Digital-content-hungry America isn’t expected to have their appetites for the stuff satisfied anytime soon. In fact, they are expected to continue to gorge themselves on their digital video, photos, music and general information for quite some time to come.
Consumer demand for digital media and online content will push worldwide annual sales of connected CE devices to more than 100 million units by 2013, according to the new Parks Associates report, "Home Networks for Consumer Electronics."
These numbers also include networked TVs, Blu-ray players, game consoles, home media servers and set-top boxes. Through network and Internet connections, these devices can also access and display home network content such as photos and music and retrieve online content such as widgets, games and video from Hulu and YouTube.
"Key consumer trends are aligning to drive this market," said Kurt Scherf, vice president, principal analyst, Parks Associates. "People want whole-home access to their personal content, which will increase the storage needs of the average U.S. household to a terabyte. At the same time, consumers are very interested in bringing Internet content to the television. For devices to offer a compelling value proposition, they will have to feature connectivity within the home network and to the services coming to the home."
Diverse user scenarios create multiple challenges for technology developers, according to Scherf, including interface design as well as connectivity.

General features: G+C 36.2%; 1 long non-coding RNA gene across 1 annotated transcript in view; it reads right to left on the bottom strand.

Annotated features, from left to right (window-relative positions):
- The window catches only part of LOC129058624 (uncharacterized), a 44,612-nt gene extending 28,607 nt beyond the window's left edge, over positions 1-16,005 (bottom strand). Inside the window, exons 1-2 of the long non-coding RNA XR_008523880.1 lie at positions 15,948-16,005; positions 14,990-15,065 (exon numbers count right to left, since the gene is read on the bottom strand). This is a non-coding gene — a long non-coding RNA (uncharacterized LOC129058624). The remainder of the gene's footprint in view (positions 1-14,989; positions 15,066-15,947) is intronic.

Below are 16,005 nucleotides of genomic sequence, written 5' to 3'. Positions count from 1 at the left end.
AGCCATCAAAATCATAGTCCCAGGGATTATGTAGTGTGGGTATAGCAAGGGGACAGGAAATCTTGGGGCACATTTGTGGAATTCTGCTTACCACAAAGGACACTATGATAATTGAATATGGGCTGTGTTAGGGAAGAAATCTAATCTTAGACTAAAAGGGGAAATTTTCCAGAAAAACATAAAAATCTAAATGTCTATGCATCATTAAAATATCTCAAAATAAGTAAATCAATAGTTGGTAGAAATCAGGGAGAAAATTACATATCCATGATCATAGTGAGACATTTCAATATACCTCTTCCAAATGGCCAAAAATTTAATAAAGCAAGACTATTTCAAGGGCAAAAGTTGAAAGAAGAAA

"Connected CE use cases will include access to many different services and types of content," Scherf said. "Interface design will be an important area as users will need easy access to their content and services."
With regard to the more portable and on-the-go among us, it is forecast that by 2011 more people will use or access the Internet on mobile devices than on the PC. This is forecast on a global basis and is largely driven by emerging markets. It is also changing everything consumers do today.
"It is now the single most significant thing that defines our society today," said retail analyst Lauren Sosik. "Consumers are defined by their presence online—the time they spend chatting and sharing their lives through their various connected devices, either on-the-go or at home."
As for what is and will continue to drive this market, Park’s Scherf was certain about the main force.
"Several factors are driving the connected consumer electronics market, but none is more significant than the rise of premium access content services—such as multi-channel television and broadband Internet offerings—and the continued trend of centralized digital media in the home," he added. "The pace of product and service development in this space will grow more intense as the market is joined in force by CE manufacturers, service providers, retailers and the content industry."
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